The New Afghanistan: Four Major Challenges for President Ghani
Big Picture
Prof Varun Sahni
Understanding Democracy and Diversity in J&K
When Xi Met Modi: Juxtaposing China and India
Pakistan?s Tactical Nuclear Weapons: The Inevitability of Instability

Dateline Colombo

Asanga Abeyagoonasekera.
Sri Lanka: Moving Towards a Higher Collective Outcome
The Importance of Electing the Best to our Nation's Parliament
Sri Lanka: Toward a Diaspora Re-Engagement Plan
Dateline Islamabad
Salma Malik
Pakistan's Hurt Locker: What Next?
IPCS Forecast: Pakistan in 2015
India-Pakistan Relations in 2015: Through a Looking Glass
 
Dhaka Discourse
Prof Delwar Hossain
IPCS Forecast: Bangladesh in 2015
18th SAARC Summit: A Perspective from Bangladesh
Bangladesh in Global Forums: Diplomacy vs. Domestic Politics
Eagle Eye
Prof Chintamani Mahapatra
India-US: Significance of the Second Modi-Obama Meet
Has President Obama Turned Lame Duck?
Modi-Obama Summit: Criticism for Criticism?s Sake?

East Asia Compass
Dr Sandip Mishra
India-Japan-US Trilateral: India?s Policy for the Indo-Pacific
China-South Korea Ties: Implications for the US Pivot to Asia
Many ?Pivots to Asia?: What Does It Mean For Regional Stability?
Himalayan Frontier
Pramod Jaiswal
Nepal?s New Constitution: Instrument towards Peace or Catalyst to Conflict?
IPCS Forecast: Nepal in 2015
Constitution-making: Will Nepal Miss its Second Deadline?

Indo-Pacific
Prof Shankari Sundararaman
IPCS Forecast: Southeast Asia in 2015
Indonesia's Pacific Identity: What Jakarta Must Do in West Papua
Modi in Myanmar: From ?Look East? to ?Act East?
Indus-tan
Sushant Sareen
IPCS Forecast: Pakistan in 2015
Islamic State: Prospects in Pakistan
Pakistan: The Futility of Internationalising Kashmir

Looking East
Wasbir Hussain
Myanmar in New Delhi's Naga Riddle
China: ?Peaceful? Display of Military Might
Naga Peace Accord: Need to Reserve Euphoria
Maritime Matters
Vijay Sakhuja
Indian Ocean: Modi on a Maritime Pilgrimage
Indian Ocean: Exploring Maritime Domain Awareness
IPCS Forecast: The Indian Ocean in 2015

Nuke Street
Amb Sheelkant Sharma
US-Russia and Global Nuclear Security: Under a Frosty Spell?
India's Nuclear Capable Cruise Missile: The Nirbhay Test
India-Australia Nuclear Agreement: Bespeaking of a New Age
Red Affairs
Bibhu Prasad
Countering Left Wing Extremism: Failures within Successes
Return of the Native: CPI-Maoist in Kerala
The Rising Civilian Costs of the State-Vs-Extremists Conflict

Regional Economy
Amita Batra
India and the APEC
IPCS Forecast: South Asian Regional Integration
South Asia: Rupee Regionalisation and Intra-regional Trade Enhancement
South Asian Dialectic
PR Chari
Resuming the Indo-Pak Dialogue: Evolving a New Focus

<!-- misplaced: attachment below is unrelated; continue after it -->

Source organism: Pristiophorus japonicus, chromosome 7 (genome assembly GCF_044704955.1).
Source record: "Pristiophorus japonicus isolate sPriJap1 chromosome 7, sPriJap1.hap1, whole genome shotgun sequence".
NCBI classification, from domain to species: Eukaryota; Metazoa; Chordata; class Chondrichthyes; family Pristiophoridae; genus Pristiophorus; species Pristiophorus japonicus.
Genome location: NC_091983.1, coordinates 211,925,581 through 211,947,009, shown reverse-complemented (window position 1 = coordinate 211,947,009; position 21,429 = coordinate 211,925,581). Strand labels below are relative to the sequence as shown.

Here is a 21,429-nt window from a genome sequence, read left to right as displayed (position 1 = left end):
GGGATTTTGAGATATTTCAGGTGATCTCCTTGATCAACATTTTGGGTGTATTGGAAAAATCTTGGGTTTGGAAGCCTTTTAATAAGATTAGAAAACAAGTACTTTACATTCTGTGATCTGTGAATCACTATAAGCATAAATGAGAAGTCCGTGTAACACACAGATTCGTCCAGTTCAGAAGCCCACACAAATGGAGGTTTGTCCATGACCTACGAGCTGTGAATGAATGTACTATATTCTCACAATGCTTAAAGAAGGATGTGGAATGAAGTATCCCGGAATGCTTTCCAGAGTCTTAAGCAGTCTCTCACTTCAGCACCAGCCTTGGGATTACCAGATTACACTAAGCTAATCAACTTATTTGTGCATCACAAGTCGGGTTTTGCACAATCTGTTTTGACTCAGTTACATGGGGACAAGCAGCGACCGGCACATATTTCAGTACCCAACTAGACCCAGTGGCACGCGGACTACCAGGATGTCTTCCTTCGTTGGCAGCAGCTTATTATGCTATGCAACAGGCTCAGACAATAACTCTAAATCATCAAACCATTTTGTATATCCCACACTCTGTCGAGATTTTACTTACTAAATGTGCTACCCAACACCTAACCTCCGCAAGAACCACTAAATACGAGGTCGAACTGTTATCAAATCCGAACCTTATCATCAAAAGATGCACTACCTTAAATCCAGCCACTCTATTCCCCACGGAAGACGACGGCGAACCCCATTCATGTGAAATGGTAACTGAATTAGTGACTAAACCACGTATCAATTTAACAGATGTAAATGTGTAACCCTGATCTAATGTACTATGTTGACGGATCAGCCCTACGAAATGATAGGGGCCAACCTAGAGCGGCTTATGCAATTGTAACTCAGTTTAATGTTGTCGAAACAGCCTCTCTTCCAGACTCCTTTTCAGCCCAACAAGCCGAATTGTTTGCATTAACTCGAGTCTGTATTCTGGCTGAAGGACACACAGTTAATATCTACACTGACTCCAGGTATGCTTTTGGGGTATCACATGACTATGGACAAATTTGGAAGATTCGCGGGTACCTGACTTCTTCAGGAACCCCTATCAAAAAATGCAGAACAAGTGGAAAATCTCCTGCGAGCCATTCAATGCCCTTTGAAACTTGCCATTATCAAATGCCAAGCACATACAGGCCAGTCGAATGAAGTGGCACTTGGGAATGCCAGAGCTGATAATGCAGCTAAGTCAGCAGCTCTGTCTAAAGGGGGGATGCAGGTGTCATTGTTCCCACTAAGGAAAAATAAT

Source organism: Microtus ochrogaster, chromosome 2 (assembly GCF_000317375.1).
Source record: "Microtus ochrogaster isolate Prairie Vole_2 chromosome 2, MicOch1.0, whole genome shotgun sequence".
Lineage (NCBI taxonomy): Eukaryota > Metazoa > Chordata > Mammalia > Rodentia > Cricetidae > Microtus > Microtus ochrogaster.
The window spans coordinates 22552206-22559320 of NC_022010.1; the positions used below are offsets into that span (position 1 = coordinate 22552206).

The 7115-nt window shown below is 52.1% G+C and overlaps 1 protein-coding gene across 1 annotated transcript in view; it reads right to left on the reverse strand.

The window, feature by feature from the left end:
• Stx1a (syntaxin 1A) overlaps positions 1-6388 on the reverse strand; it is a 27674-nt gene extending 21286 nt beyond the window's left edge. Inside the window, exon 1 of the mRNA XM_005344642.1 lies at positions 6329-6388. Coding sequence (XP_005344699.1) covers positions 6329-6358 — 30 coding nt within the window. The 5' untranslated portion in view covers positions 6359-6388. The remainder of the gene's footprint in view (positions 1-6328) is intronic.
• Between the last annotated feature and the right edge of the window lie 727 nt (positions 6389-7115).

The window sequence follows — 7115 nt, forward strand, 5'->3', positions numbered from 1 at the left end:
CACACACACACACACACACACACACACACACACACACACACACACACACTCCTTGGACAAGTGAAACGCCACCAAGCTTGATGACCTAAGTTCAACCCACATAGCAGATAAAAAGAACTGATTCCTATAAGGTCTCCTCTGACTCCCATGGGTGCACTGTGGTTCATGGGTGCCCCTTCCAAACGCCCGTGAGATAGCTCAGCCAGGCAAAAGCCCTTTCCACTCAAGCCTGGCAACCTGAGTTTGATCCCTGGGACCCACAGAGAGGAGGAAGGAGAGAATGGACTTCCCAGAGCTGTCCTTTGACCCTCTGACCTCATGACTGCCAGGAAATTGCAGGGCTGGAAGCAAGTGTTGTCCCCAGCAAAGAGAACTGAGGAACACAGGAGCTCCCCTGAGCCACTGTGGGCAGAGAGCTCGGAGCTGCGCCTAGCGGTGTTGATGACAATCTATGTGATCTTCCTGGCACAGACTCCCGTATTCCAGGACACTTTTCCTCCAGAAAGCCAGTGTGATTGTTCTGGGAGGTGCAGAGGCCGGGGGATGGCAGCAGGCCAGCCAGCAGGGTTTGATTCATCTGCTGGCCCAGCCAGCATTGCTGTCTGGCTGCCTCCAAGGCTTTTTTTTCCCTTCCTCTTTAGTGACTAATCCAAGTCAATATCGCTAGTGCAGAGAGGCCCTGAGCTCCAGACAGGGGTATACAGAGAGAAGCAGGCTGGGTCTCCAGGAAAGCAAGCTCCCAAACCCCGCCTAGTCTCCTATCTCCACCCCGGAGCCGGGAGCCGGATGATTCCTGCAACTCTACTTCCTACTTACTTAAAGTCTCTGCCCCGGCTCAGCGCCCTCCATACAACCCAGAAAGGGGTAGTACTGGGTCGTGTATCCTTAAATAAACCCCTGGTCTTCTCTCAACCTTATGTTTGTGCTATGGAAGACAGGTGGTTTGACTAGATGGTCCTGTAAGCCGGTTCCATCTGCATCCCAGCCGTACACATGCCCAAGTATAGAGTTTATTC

Defence Management in India: An Agenda for Parrikar
Pakistani Taliban and Al Qaeda in Afghanistan: Implications for Asian Security

Spotlight West Asia
Amb Ranjit Gupta
Prime Minister Modi Finally Begins His Interaction with West Asia*
A Potential Indian Role in West Asia?
US-GCC Summit: More Hype than Substance
Strategic Space
Manpreet Sethi
India-Russia Nuclear Vision Statement: See that it Delivers
Global Nuclear Disarmament: The Humanitarian Consequences Route
Nasr: Dangers of Pakistan's Short Range Ballistic Missile

The Strategist
Vice Admiral Vijay Shankar
Jihadi Aggression and Nuclear Deterrence
The Blight of Ambiguity
Falun Gong: The Fear Within


OTHER REGULAR contributors
Gurmeet Kanwal
Harun ur Rashid
N Manoharan
Wasbir Hussain
Rana Banerji
N Manoharan

Ruhee Neog
Teshu Singh
Aparupa Bhattacherjee
Roomana Hukil
Aparupa Bhattacherjee


 

Browse by Publications

Commentaries 
Issue Briefs 
Special Reports 
Research Papers 
Seminar Reports 
Conference Reports 

Browse by Region/Countries

East Asia 
South Asia 
Southeast Asia 
US & South Asia 
China 
Myanmar 
Afghanistan 
Iran 
Pakistan 
India 
J&K  

Browse by Issues

India & the world  
Indo-Pak 
Military 
Terrorism 
Naxalite Violence 
Nuclear 
Suicide Terrorism 
Peace & Conflict Database 
Article by same Author
India's Nuclear Doctrine and Strategy

Obama-II and the Asia Pacific: Macro Strategic Trends in Rebalancing

Indian Nuclear Thought: Doctrinal Confusion

India-Australia Relations: Julia's Nuclear Tango

Iran: Escalation Guaranteed

Joining the US against China?: The Secret Chapter in Australiaís Defence White Paper

Shangri La Dialogue: Indian Perspectives

Seoul Nuclear Security Summit 2012: An Analysis of Indiaís Position

The Afghan Debate: Is India Both the Problem and the Solution?

Iranís Climb-down: The Quixotic Backdrop

Ten Years After: 9/11 and the Collapse of Western Realpolitik

Debate: Is a Nuclear Iran good for India?

PNS Mehran and the Military Consequences for India

Emulate Operation Abbottabad?: No India Canít

ADD TO:
Blink
Del.icio.us
Digg
Furl
Google
Simpy
Spurl
Y! MyWeb
Facebook
 
Print Bookmark Email Facebook Subscribe
Year 2018
 January  February
 2017  2016  2015  2014  2013  2012  2011  2010
 2009  2008  2007  2006  2005  2004  2003  2002
 2001  2000  1999  1998  1997
 
 

The Institute of Peace and Conflict Studies (IPCS) is the premier South Asian think tank which conducts independent research on and provides an in depth analysis of conventional and non-conventional issues related to national and South Asian security including nuclear issues, disarmament, non-proliferation, weapons of mass destruction, the war on terrorism, counter terrorism , strategies security sector reforms, and armed conflict and peace processes in the region.

For those in South Asia and elsewhere, the IPCS website provides a comprehensive analysis of the happenings within India with a special focus on Jammu and Kashmir and Naxalite Violence. Our research promotes greater understanding of India's foreign policy especially India-China relations, India's relations with SAARC countries and South East Asia.

Through close interaction with leading strategic thinkers, former members of the Indian Administrative Service, the Foreign Service and the three wings of the Armed Forces - the Indian Army, Indian Navy, and Indian Air Force, - the academic community as well as the media, the IPCS has contributed considerably to the strategic discourse in India.

 
Subscribe to Newswire | Site Map
18, Link Road, Jungpura Extension, New Delhi 110014, INDIA.

Tel: 91-11-4100-1902    Email: officemail@ipcs.org

© Copyright 2018, Institute of Peace and Conflict Studies.